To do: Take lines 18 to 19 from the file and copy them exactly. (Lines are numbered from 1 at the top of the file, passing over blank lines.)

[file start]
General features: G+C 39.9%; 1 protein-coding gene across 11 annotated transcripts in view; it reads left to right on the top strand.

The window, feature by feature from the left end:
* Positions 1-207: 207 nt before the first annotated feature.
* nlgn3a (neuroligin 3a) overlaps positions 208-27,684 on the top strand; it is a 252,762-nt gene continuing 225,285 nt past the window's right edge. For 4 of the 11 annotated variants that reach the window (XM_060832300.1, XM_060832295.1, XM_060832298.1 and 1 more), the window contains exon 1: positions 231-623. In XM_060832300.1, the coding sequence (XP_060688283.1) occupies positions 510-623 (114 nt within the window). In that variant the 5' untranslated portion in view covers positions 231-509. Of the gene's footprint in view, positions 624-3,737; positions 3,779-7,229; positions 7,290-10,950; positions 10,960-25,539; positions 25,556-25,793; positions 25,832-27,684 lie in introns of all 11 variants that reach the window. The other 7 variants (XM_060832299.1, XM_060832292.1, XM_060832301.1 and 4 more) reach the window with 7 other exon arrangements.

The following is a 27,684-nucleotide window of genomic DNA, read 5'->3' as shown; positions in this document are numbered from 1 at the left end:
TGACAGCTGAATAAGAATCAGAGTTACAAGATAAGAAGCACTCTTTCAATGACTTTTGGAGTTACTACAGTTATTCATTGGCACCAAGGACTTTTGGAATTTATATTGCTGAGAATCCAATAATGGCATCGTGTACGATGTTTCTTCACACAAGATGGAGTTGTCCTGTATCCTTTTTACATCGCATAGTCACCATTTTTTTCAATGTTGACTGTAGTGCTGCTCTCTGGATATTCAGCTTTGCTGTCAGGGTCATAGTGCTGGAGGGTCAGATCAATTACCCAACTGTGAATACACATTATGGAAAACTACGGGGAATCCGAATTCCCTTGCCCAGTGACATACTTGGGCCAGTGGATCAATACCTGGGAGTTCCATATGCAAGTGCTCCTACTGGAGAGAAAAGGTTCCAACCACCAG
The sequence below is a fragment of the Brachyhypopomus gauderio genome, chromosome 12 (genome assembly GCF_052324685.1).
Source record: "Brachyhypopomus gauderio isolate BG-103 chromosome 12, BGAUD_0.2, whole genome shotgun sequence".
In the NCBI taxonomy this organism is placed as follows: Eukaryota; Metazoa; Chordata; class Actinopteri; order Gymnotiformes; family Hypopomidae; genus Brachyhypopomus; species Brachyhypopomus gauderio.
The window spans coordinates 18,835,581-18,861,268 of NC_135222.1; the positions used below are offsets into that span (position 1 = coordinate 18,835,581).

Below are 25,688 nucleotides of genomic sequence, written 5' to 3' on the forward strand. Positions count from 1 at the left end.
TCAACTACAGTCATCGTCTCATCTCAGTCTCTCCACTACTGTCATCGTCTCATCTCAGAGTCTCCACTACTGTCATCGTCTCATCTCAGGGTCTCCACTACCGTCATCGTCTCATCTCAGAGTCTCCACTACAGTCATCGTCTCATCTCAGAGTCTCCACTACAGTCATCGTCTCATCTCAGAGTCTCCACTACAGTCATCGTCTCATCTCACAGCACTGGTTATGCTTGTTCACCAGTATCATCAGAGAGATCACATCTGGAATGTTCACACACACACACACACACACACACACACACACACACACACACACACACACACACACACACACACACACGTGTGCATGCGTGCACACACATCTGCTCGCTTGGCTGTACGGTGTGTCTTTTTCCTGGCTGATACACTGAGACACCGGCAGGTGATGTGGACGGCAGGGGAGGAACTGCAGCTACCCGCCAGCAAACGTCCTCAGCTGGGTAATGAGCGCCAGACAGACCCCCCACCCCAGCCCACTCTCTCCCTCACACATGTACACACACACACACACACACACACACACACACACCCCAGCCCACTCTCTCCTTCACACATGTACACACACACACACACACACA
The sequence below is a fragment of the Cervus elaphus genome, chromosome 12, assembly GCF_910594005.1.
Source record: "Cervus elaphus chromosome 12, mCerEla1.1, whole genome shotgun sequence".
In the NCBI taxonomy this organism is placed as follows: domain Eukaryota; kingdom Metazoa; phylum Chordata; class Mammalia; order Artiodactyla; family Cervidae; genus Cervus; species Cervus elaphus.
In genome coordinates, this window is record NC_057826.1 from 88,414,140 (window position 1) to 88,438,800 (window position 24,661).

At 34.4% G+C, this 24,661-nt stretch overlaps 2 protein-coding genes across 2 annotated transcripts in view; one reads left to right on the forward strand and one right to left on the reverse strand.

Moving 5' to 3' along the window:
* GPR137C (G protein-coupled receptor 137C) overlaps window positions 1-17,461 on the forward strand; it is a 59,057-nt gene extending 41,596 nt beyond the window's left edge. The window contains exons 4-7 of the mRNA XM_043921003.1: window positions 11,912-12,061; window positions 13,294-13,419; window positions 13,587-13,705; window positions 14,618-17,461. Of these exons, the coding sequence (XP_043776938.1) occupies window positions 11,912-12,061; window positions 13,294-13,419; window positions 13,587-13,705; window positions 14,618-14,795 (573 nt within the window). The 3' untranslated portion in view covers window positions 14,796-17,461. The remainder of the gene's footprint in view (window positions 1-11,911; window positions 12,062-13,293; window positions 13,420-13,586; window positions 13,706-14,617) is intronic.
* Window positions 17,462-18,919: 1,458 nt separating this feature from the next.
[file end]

Moving 5' to 3' along the window:
* GPR137C (G protein-coupled receptor 137C) overlaps window positions 1-17,461 on the forward strand; it is a 59,057-nt gene extending 41,596 nt beyond the window's left edge. The window contains exons 4-7 of the mRNA XM_043921003.1: window positions 11,912-12,061; window positions 13,294-13,419; window positions 13,587-13,705; window positions 14,618-17,461. Of these exons, the coding sequence (XP_043776938.1) occupies window positions 11,912-12,061; window positions 13,294-13,419; window positions 13,587-13,705; window positions 14,618-14,795 (573 nt within the window). The 3' untranslated portion in view covers window positions 14,796-17,461. The remainder of the gene's footprint in view (window positions 1-11,911; window positions 12,062-13,293; window positions 13,420-13,586; window positions 13,706-14,617) is intronic.